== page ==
World Water Day aims to highlight the issue of water resources around the world and the importance of water in relation to human health, the environment and economic development. As the world’s population grows, water shortages are set to become an issue globally.
With this in mind, although water saving may not feel as pressing here as in other parts of the world, saving water should be one of the main priorities for businesses when considering sustainability policies. And it’s also worth considering the financial impact, as water rates look set to rise and heating water also has a significant bearing on energy bills. Depending on the type of business, the amount of water used will vary enormously. However, there are several strategies, some very simple and low-cost, which could not only help to save water but also money. Here are our top 10 tips that could help you to make a difference.
- An easy first step is to check out if any water-saving gadgets could be of use to you. For example, a ‘save-a-flush’ could save around one litre of water per toilet flush, or you could fit flow aerators to existing taps to limit the amount of water used. Energy-efficient pumps could also help save up to 50 per cent in energy costs.
- Fix any leaky taps - it’s amazing how the cost of this can add up. A tap that drips once per second could fill three buckets of water in a day.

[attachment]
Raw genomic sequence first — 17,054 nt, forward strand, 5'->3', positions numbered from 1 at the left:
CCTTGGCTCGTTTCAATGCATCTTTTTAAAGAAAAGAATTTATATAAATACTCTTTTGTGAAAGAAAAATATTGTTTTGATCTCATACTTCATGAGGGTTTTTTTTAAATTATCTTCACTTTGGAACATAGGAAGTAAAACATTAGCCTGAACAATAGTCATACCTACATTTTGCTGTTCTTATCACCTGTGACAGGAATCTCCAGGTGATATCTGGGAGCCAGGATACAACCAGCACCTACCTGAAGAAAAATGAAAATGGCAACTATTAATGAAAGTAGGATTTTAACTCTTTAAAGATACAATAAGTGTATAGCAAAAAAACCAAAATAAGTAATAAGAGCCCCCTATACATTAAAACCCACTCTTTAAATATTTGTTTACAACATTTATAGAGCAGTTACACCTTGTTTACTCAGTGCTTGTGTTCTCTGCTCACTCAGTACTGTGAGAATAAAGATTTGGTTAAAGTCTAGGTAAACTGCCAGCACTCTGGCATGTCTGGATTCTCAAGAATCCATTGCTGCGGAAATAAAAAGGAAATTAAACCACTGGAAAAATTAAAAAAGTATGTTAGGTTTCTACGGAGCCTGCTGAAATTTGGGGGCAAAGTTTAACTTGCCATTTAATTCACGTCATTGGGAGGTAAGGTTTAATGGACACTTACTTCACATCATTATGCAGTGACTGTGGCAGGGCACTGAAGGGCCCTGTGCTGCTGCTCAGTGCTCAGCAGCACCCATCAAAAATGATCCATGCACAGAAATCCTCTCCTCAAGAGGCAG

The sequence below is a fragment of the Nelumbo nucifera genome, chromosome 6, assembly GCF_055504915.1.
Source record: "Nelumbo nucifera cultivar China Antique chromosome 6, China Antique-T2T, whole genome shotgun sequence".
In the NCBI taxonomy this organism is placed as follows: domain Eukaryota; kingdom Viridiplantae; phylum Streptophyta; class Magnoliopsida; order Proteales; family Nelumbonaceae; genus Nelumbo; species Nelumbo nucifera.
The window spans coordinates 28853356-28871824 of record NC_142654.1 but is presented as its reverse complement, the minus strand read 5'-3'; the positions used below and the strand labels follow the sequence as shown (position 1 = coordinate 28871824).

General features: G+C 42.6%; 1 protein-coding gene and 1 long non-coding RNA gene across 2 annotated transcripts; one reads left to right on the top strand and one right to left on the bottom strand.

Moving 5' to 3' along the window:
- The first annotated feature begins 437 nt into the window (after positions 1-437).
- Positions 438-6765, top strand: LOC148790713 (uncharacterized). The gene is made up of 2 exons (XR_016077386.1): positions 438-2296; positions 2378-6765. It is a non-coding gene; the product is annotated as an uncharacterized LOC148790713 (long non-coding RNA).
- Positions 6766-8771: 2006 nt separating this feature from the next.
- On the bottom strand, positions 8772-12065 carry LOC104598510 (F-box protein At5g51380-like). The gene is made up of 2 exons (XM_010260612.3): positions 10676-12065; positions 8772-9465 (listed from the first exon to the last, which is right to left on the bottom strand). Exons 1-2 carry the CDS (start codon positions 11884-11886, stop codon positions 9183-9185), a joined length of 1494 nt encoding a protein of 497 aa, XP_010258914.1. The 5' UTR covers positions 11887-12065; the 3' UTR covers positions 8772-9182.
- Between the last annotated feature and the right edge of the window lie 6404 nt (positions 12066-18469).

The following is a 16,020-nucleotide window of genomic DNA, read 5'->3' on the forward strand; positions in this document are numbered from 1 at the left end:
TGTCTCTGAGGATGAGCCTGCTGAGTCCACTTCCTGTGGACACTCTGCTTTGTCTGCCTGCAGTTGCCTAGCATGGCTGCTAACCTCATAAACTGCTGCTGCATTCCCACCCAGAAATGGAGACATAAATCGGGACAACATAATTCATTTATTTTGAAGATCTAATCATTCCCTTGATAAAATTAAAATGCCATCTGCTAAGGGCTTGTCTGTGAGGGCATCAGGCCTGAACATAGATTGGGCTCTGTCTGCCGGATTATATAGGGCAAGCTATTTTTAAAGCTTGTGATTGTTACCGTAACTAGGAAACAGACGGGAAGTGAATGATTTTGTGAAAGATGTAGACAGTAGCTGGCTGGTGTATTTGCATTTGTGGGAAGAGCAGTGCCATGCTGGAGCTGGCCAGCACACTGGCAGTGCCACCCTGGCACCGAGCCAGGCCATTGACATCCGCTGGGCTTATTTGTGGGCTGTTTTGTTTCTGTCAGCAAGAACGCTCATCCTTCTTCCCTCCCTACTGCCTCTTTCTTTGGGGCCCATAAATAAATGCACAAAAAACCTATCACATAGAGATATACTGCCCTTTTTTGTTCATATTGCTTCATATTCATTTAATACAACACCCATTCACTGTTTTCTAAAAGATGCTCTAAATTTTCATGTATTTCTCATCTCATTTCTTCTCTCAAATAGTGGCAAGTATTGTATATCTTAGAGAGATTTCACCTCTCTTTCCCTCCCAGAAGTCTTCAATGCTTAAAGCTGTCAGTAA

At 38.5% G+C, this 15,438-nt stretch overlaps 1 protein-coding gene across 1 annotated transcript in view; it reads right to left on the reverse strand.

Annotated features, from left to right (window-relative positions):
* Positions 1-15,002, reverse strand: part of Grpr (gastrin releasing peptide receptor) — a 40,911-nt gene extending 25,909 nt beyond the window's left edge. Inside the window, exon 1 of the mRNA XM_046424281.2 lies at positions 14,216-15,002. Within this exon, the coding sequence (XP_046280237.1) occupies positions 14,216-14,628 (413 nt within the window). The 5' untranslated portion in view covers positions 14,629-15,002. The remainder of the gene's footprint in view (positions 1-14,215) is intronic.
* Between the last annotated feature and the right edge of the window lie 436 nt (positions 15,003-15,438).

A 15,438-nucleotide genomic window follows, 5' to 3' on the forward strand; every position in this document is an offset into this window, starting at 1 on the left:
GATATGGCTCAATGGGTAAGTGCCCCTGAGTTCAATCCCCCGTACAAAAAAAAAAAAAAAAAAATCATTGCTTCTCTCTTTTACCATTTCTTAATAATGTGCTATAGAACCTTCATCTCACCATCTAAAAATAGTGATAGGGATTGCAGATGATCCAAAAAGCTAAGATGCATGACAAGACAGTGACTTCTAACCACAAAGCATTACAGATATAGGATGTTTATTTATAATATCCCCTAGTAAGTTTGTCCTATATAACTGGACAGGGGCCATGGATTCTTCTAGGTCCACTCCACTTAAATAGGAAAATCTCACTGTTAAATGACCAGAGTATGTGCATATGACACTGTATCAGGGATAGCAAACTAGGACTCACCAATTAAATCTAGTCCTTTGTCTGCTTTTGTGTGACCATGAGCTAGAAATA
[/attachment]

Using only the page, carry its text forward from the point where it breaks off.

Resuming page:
- Check your water heating controls to make sure you’re not heating water when you don’t need to.
- Consider insulating water tanks and pipes - this will save energy on heating but will also make hot taps run warm more quickly.
- Educate your employees on the benefits of water saving. Simple workplace changes such as only filling the kettle with the amount of water you need or waiting until the dishwasher is full before turning it on are simple changes that can make a big difference.
- Look into water-efficient dishwashers and washing machines. They’ll have either the Waterwise Recommended Checkmark or the Water Efficient Product Label and will seriously help to minimise water use. Although initially they may be more expensive, they’ll pay for themselves in water and energy savings over the longer term.
- Also consider having low-flow taps fitted in toilets and kitchens. And newer toilets use around two litres per flush as compared to around five litres on older ones. Again, there are serious long-term savings to be made here.
- Think about switching fuels. Gas is a cheaper alternative to oil or electricity. And once fitted, solar water heating has almost no running costs.
- If your business uses a lot of water, it could be worth having a professional water audit carried out. This will tell you how much water you’re using, where savings can be made and if there are any costly problems like leaks. Some water companies will carry out this audit for free for commercial organisations.
- If you have outdoor grass areas to maintain, the water use here can be phenomenal. If possible, plant species that require limited watering, and employ a rain-harvesting system such as water butts to collect water.
By Raj Sidhu, Pump Sales Direct